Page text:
Let’s stop and think a moment about your changing role and responsibility as a corporate communicator: You’ve evolved from writer to content provider, providing usable chunks of information for an online readership. This may sound less than glamorous, but the fact remains, whether you’re writing a story or blog post for the intranet or online, and whether your readers consume your copy on a computer, iPad or smartphone.
What must you demand of your writing now that it’s consumed online?
1/ Be Considerate: Your readers deal with unprecedented levels of information and email overload; you owe it to them to produce content that’s intuitive and easy to scan and understand. Consider it an act of kindness and sensitivity. This brings us to how you package content, and here we do well to borrow from the field of applied industrial design—from the Bauhaus belief that design should be simple yet expressive, and which so greatly inspired the clean, intuitive and minimalistic product design of Steve Jobs.
2/ Be Simple (really simple): The information you present online must be unsparingly clear—simple, free of jargon and anything non-essential. Not dumbed down, just streamlined. Ask yourself, “How can I get to the point faster?” “What can I take out to make this more effective?” Don’t review for grammar and spelling only. Add an additional review to eliminate redundancies: Completely eliminate, absolutely essential, foreign imports or free gifts, every single hour (hour is singular, making single redundant), that sort of thing. Simplicity is the ultimate sophistication—again, as Steve Jobs used to say, and he was right.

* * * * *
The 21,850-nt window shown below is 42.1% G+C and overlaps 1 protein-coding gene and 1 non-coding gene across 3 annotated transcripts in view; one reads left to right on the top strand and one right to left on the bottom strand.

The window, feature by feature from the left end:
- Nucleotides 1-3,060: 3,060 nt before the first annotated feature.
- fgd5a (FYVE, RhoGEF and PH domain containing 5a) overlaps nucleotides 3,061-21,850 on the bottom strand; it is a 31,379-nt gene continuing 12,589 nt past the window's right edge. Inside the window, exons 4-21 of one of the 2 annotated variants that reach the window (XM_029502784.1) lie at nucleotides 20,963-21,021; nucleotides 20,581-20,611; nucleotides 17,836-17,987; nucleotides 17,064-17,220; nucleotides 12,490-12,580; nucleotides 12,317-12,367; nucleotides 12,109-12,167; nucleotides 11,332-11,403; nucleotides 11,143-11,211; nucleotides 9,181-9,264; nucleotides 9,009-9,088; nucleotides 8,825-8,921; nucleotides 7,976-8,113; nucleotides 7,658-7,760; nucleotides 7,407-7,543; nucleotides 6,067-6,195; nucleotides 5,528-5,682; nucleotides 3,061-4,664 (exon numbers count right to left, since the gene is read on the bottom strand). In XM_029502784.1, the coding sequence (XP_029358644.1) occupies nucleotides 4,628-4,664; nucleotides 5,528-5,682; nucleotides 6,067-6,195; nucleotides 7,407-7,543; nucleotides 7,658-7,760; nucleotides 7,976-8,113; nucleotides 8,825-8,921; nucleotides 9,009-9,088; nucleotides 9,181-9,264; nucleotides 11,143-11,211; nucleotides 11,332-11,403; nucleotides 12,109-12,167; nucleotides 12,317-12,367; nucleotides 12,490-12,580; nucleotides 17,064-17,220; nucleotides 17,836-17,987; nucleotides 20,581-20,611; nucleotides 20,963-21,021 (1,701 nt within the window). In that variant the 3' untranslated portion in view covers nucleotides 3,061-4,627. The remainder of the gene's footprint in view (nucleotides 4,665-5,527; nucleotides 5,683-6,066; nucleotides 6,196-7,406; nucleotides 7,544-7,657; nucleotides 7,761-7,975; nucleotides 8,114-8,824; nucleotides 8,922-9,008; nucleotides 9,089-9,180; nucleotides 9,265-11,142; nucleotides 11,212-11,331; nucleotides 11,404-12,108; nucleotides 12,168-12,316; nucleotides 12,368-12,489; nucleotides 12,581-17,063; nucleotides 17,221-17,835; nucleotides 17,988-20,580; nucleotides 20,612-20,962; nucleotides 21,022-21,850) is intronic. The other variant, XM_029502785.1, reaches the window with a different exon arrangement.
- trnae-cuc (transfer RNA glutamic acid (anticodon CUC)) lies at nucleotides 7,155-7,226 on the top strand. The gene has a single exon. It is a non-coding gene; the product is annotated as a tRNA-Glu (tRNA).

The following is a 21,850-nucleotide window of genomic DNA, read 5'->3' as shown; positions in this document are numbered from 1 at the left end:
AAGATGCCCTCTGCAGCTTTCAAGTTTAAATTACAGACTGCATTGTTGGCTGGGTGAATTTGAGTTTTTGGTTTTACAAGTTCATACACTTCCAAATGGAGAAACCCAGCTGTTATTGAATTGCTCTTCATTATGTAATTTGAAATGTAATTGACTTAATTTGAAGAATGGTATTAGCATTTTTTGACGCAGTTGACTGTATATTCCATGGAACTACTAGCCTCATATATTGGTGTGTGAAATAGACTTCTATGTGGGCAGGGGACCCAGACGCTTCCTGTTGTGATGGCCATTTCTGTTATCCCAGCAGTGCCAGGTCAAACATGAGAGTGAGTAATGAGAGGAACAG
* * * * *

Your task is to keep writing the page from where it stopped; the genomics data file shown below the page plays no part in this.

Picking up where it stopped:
3/ Connect the Dots: Think about the desired business outcome of your communication, not necessarily the communication result. If you’re writing for a leader or manager, walk a mile in her shoes. Close your eyes a minute. Think about her audience and think about the action she wants them to take.
4/ Be Approachable & Engaging: Be playful and irreverent wherever possible and appropriate. Keep your reader’s attention—like it or not, you’re competing for it with scads of infotainment on YouTube, Facebook and Twitter. Be inventive in your turn of phrase and be sure to look for the story behind the story. The old rules of journalism apply here. Make sure your sentences and paragraphs transition smoothly and logically. Unpack the narrative in a compelling way to engage your readers.
5/ Be Spare: A spare and functional design is paramount, including the strategic use of subheads and chunked content, so your readers can quickly scan to where they want to go if they don’t have time to read the whole article, which is frequently the case. Arrange your online content to be easy on the eye, and make sure your words have room to breathe. Don’t make it an eye chart; use white space strategically.
Thoughts? What’s your experience? Please weigh in below. I’d love to hear from you.
(We’re all the sum of our parts, and Dom would like to thank his friends/colleagues Andy Opila and Tracy Benson Kirker for inspiring this post.)